By the close of his long eventful life, Giuseppe Verdi had composed a remarkable grand total of thirty operas and yet only two titles in his catalogue are comedies and of those, only one can be thought of as a masterpiece.

Verdi’s first buffa offering, Un giorno di regno (“King for a Day”), written at the age of twenty-seven, very nearly ended his career before it had properly begun. Audiences were spectacularly indifferent. Truth to tell, Verdi was in no fit mental state to be light-hearted while working on the piece. Within the space of only a few months, he lost both his two children and much adored wife to sudden illness. It was not until 1889, almost a full half century later, that Verdi allowed himself to smile again, at least in a creative sense.

On the urging of his good friend and publisher Giulio Ricordi, the brilliant dramaturge Arrigo Boito sent the great man his recently completed libretto for Falstaff. The two had collaborated on an explosive Otello several years earlier, sparked to genius by frequent artistic spats. Ricordi, ever the shrewd manager, calculated that Verdi’s passion for Shakespeare would ignite another burst of operatic fireworks. The gamble paid off. Verdi tore through Boito’s adaptation, an uproarious co-mingling of Henry IV and The Merry Wives of Windsor with a sprinkle of As You Like It added to the mix. In less than six months the music was complete. Falstaff was an immediate sensation. Beneath all the hilarity and crackling high spirits, audiences seemed to sense the seventy-year old maestro’s final summing up — his acceptance of human frailty, his solid moral instincts, his fundamentally tender nature. Comedies may have bookended Verdi’s career but it was Falstaff that rounded it out.

Opera Hamilton brings Verdi’s intensely satisfying late work to life in a new uproarious production currently playing at the city’s Dofasco Centre for the Arts. With its roster of experienced master singers and fresh young talent, director Allison Grant’s fun-loving cast makes seemingly light work of Falstaff’s extravagant theatricality and urgent score. The skewering of human folly on show is delicious. Falstaff’s outrageous libretto is delightfully well-served.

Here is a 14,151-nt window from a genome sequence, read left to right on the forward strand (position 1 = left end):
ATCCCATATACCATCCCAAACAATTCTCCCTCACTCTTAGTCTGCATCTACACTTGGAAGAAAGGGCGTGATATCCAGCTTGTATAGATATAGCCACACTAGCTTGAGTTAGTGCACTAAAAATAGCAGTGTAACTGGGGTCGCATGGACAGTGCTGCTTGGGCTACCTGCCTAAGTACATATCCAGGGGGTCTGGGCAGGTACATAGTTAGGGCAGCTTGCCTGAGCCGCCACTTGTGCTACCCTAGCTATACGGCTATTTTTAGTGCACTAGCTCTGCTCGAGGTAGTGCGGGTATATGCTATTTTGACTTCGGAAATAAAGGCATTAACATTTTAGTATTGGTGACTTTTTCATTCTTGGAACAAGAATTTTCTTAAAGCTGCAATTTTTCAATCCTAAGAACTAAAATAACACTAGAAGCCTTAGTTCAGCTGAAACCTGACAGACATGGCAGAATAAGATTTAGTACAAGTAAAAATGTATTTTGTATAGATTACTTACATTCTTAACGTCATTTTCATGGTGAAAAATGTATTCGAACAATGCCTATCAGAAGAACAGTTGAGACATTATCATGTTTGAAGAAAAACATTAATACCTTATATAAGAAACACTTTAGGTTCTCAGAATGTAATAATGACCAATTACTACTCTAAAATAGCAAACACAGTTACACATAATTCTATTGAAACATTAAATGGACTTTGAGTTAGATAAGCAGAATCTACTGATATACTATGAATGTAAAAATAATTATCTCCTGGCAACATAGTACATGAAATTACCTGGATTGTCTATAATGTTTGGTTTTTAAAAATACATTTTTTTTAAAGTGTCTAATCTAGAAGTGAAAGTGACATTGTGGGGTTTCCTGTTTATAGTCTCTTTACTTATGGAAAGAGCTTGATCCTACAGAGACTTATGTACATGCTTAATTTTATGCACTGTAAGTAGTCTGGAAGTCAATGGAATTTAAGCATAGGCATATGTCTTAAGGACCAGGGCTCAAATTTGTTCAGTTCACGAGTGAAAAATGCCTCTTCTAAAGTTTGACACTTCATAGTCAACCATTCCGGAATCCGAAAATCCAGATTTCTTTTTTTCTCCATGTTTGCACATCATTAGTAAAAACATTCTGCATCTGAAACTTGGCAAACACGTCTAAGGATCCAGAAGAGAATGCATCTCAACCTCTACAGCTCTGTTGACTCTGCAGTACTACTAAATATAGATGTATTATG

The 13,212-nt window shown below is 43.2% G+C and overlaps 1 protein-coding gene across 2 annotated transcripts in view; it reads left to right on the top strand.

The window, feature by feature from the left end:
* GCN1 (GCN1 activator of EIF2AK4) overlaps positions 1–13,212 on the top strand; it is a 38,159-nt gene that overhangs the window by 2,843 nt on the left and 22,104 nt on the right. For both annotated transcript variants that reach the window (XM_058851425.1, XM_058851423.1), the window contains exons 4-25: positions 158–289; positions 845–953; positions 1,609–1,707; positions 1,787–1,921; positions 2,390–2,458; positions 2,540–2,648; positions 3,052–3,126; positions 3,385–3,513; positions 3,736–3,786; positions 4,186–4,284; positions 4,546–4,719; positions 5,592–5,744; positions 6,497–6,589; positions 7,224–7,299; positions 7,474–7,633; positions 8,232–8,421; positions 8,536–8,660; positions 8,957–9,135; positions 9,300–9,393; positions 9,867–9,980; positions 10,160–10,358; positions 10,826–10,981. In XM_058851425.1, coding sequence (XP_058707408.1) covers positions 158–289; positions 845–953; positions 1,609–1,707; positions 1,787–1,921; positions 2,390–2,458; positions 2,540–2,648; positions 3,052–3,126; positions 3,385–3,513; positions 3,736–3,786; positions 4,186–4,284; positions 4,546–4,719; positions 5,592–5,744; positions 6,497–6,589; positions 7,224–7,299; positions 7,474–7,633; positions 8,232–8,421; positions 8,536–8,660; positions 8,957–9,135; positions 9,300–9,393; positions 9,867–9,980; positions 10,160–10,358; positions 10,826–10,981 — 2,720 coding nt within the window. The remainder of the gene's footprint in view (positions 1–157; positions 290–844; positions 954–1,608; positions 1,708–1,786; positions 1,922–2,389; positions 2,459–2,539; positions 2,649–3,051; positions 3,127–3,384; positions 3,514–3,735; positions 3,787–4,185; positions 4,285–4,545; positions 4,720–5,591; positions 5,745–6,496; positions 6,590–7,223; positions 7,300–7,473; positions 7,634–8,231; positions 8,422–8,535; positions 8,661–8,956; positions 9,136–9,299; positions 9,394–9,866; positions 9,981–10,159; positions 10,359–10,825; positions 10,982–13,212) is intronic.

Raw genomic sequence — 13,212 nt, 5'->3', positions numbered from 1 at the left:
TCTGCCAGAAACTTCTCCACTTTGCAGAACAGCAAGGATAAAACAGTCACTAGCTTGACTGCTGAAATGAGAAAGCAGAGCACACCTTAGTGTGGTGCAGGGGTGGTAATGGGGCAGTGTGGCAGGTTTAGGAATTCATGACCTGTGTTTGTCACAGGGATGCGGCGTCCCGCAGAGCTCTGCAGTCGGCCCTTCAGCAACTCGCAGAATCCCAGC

An impoverished nobleman, Sir John Falstaff, plans to reverse his financial misfortune by wooing the wealthy Alice Ford and her friend, Mistress Meg. The dissolute old knight writes each of the women a love letter but his peevish servants, Bardolfo and Pistola, refuse to deliver the notes. Infuriated, Falstaff dispatches a page instead.

The hours pass. Alice, daughter Nannetta and Meg meet local busybody, Dame Quickly, in Ford’s garden. The two Windsor wives have just received identical flowery missives. Meanwhile, Alice’s husband, a prosperous merchant, has also caught wind of Falstaff’s unlikely amorous scheme thanks to the portly knight’s turncoat henchmen. Alice and Meg are outraged by the smear on their unblemished virtue. Ford is seized with jealousy. Elsewhere, Nannetta and her secret suitor, Fenton, steal hidden kisses knowing full well that Ford has forbidden it. Nannetta is to marry her father’s unlikeable associate, Dr. Caius. Alice plots to send word to Falstaff, luring him to a clandestine rendezvous where she will take revenge. Ford has plans of his own.

Dame Quickly finds Falstaff at the local inn. Alice’s invitation is promptly delivered. Mistress Ford will meet Falstaff that very afternoon while her husband is out and about as usual. No sooner has Quickly left when Ford arrives, disguised as a certain Signor Fontana. He too wishes to win the heart of Alice. Much to Falstaff’s amusement, the lusty stranger hires the portly old knight to court her.

Falstaff arrives at Alice’s house, dressed for romance, but before he can ply his dubious charms, Ford storms onto the scene in person, determined to catch his wife’s seducer in the act. Alice and her allies quickly hide Falstaff in a laundry hamper and dump him into the nearby Thames.

Half-drowned and bedraggled, Falstaff hauls himself ashore at sunset, bitterly cursing his fate. Dame Quickly brings word of yet another assignation. Alice will meet him in a nearby forest at the foot of Herne’s Oak. He is to come dressed as the Black Huntsman. Confused and suspicious, Falstaff reluctantly agrees.

Later that night under cover of darkness, Falstaff, wearing stag’s antlers, stumbles up to the great oak tree unaware that Alice and company have one last act of humiliation in store for him. A moonlit array of goblins and elves, witches and fairies are unleashed, or at least their costumed equivalents from town. The spooky mummers circle and haunt their trembling victim. It takes a slip of a demon’s shroud before Falstaff finally sees through the charade. The joke is over. Or is it? The night’s revels are to be crowned with the Queen of the Fairies’ wedding. Ford is to officiate. Two billowy veiled brides are presented. By the time the ceremony is over, Ford realizes not only has he been tricked into marrying Dr. Caius to Bardolfo but Nannetta and Fenton have been wed as well. Revelation and forgiveness prevail. Falstaff is not the only one ever to play the part of Fool.